Optic Nerve #9
(Drawn & Quarterly)
Adrian Tomine’s books have a certain “closeness” to them, like an artist friend who you talk to every so often, and shows you the work he’s been doing. Tomine is really down to earth, not arrogant about his stuff but slightly reluctant to show you out of embarrassment or modesty. You’re naturally drawn to such people and you want to know more about Adrian and his stories.
Also, being an Asian in America brings me closer to Adrian Tomine and his stories of angst and misery. In many ways it’s almost an obligation for us Asians-Americans (whether we be Chinese, Japanese or Korean) to recognize and to support each other as we struggle to gain attention and exposure. But, it’s not because of the camaraderie of the Asian-American community that I write this review, but out of a genuine appreciation for this book.
This series hasn’t had an issue in quite sometime, a point that Tomine makes in his apology at the beginning of Optic Nerve #9, again showing just how close he is to his audience. It’s intimate elements like this that really earn my loyalty: you can just see a self-conscious Asian-American in front of his computer worrying about what he should write and who to thank. And it reads that way too, which makes it so precious! Here again is that closeness you feel as you read the goings-on of this long-distance friend.
The latest story is the first part of a multi-issue storyline (an Optic Nerve first if I’m not mistaken), and tackles an issue that I have been waiting for in Tomine’s work for a long time: race and sexuality. Die-hard Optic Nerve fans will agree that sexual innuendos decorate Tomine’s stories. And being Asian, it was only a matter of time until he would fuse the two ideas together. I have a friend who is writing her thesis on “yellow fever”; Tomine’s story hints at such race-specific sexual fantasies, but, typical of his narrative skill, leaves it for the reader to decide. In this case, it may be the reverse of “yellow fever” (“white-out”?).
We meet Ben Tanaka and his girlfriend Miko, two very American Japanese hipsters. Right off the bat, lines are drawn as the two argue about race after coming home from an Asian-American film festival. Ben (who is basically a pessimist) is fed up with the sympathetic portrayal of Asians while Miko cannot understand why this is such a big deal. Before long, a new employee at Ben’s workplace complicates the matter by bringing the whole issue closer to home. Miko drops off food for Ben and sees “Autumn (the new employee)” who is Ben’s type “cute, white and what is she twenty, nineteen?” The keyword here is “white”, and sure enough Miko’s suspicions are confirmed when she discovers Ben’s “all white” porn stash.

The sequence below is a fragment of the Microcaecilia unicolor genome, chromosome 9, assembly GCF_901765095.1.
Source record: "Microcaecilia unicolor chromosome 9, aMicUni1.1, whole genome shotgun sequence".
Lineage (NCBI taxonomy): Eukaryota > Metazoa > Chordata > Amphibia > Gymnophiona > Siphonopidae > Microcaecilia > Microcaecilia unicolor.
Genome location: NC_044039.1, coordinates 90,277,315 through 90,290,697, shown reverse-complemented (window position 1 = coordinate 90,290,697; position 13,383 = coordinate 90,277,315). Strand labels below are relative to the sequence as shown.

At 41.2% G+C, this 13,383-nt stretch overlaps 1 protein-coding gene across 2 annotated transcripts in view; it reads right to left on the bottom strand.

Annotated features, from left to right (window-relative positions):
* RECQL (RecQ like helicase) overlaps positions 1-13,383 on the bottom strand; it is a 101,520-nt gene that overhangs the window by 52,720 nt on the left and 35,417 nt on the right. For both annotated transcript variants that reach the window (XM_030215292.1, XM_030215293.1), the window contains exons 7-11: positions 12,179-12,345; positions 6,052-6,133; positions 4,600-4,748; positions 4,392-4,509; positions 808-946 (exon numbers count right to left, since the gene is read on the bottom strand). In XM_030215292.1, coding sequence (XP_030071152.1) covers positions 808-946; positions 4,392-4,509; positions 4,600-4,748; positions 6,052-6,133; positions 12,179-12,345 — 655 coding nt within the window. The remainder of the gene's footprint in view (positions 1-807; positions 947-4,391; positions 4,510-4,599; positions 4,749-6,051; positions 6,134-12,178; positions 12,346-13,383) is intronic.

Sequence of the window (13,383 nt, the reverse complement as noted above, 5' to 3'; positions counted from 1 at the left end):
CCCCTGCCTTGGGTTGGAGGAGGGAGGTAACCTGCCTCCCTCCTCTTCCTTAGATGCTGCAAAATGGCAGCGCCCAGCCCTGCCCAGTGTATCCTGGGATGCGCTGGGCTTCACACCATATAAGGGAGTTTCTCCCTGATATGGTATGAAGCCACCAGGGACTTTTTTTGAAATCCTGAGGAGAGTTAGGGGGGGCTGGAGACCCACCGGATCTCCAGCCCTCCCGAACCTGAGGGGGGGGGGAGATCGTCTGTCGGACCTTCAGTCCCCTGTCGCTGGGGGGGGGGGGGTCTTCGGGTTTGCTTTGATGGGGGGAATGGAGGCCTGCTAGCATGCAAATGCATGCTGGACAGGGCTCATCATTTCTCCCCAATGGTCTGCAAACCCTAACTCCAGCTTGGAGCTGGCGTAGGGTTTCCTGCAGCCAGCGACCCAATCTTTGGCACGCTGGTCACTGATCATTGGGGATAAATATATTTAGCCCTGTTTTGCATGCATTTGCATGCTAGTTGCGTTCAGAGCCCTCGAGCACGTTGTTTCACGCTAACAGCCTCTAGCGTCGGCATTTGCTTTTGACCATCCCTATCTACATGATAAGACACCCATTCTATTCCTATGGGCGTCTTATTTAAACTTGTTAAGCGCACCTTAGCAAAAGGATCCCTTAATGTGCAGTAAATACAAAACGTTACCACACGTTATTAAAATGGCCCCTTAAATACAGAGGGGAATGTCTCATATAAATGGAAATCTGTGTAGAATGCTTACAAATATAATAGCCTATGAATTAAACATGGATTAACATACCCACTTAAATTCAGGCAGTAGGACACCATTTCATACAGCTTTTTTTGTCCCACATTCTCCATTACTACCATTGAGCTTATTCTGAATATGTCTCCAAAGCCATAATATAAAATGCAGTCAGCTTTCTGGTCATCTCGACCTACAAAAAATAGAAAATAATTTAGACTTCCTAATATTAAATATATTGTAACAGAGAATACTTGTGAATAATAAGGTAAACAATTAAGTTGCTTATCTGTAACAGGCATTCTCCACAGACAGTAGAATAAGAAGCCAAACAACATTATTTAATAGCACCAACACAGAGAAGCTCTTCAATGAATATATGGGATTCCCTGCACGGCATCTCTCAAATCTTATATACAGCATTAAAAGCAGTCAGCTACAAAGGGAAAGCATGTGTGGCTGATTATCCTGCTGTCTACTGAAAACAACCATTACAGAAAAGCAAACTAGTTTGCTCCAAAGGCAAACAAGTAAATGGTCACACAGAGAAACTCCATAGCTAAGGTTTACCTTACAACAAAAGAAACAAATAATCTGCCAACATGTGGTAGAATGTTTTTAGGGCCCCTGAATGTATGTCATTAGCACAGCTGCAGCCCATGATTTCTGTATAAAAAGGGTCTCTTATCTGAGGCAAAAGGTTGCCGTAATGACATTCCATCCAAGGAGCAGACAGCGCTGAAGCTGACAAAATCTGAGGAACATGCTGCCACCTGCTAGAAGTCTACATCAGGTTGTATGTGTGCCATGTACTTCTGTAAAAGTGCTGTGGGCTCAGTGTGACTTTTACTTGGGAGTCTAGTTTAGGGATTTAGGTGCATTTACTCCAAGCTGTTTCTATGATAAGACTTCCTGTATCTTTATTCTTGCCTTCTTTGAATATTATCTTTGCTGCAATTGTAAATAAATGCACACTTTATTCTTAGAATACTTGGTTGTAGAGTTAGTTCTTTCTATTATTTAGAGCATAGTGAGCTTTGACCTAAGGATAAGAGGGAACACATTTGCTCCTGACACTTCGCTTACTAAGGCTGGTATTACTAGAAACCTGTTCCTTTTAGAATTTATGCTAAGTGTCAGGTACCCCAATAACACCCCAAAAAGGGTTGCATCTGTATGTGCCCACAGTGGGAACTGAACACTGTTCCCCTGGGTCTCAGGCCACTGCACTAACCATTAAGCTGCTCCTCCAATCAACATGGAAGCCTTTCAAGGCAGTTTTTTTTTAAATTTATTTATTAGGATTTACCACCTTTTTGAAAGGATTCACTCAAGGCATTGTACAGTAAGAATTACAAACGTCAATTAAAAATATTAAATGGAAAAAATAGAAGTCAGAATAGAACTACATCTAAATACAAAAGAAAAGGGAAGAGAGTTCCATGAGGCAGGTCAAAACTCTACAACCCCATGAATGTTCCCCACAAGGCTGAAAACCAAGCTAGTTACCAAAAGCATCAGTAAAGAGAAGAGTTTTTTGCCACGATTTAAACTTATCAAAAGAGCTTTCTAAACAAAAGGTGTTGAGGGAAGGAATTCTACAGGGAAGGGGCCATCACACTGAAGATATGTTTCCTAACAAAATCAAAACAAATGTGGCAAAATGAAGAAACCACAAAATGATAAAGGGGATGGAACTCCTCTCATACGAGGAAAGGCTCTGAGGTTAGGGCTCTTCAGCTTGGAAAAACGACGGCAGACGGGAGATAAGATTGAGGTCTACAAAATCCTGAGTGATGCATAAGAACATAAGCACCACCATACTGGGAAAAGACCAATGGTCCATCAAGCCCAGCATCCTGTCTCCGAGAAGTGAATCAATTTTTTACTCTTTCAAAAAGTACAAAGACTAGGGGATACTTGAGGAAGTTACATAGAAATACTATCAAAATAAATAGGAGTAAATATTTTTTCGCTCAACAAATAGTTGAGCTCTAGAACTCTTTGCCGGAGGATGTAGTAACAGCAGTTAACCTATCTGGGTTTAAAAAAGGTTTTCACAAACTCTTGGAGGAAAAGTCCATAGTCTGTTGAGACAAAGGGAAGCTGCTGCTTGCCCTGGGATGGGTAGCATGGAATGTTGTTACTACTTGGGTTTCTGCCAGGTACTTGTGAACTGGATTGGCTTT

To complicate the issue, we also have Alice. Alice is a post-grad Korean-American lesbian who is only interested in the “incoming freshwomyn”. It appears that she has no concern with the ethnic origins of her partners, only that they are women. But, she has her own cultural problems to deal with. Her family is deeply rooted in traditional Korean heritage, so to keep her family oblivious to her choice of bed partners, she asks Ben to pose as her boyfriend at one of the Korean church gatherings. This exposes yet another facet of this drama as the discussion on the way to the church lays down a few more insightful tidbits into the Asian-American community. Ben is reminded of the bad blood between Koreans and Japanese during World War II, referring to the occupation by Imperial Japan as rape and pillaging. “Still,” Alice says to Ben, “I’m sure my family would rather see me with a Japanese boy than a Korean girl.” Ben remarks, “So rapists and pillagers are preferable to homos.” “Everything is preferable to homos,” she replies.
It is too early in the story to say where Tomine is taking this, but by introducing Alice he moves to a new level in the discussion of both sexual preference and race. In Korea (and I imagine the majority of countries in Asia), the family unit is the basic building block for a pyramid of conformity. From the family sprouts a plethora of innuendos and perspectives inculcated early on that continues into school, the workplace, and social circles, then to begin anew in a newly formed family of the next generation. Straying out of this parameter is grounds for automatic ostracism. In Korea there is an unwritten law regarding the age for marriage, finding a job, and having a baby, all of which is under the supervision of the parents or grandparents. Naturally, non-hetero sexual preferences are shunned. Tomine questions these values, asking us the readers to engage this question and to answer individually.
On a related tangent, a few years back in Korea, there was controversy over an actor who apologized on television for admitting to be gay. He was socially buried, his career as an actor virtually over. Around the same time a young gentleman had a sex change and became the next sex symbol in Korea. Strangely enough, he (now she) was accepted with open arms; men both young and old drooled over his/her centerfold, and he/she appeared on all the major talk shows and made cameos on various TV programs. Admittedly, Koreans on the whole are conservative, yet this contrast raises a lot of new issues regarding what is traditional and what is not.
In any case, how this story will turn out is going to be an interesting look into issues of sex and race. And in regular Tomine fashion, he will most likely let the readers make their own decisions about the outcomes.
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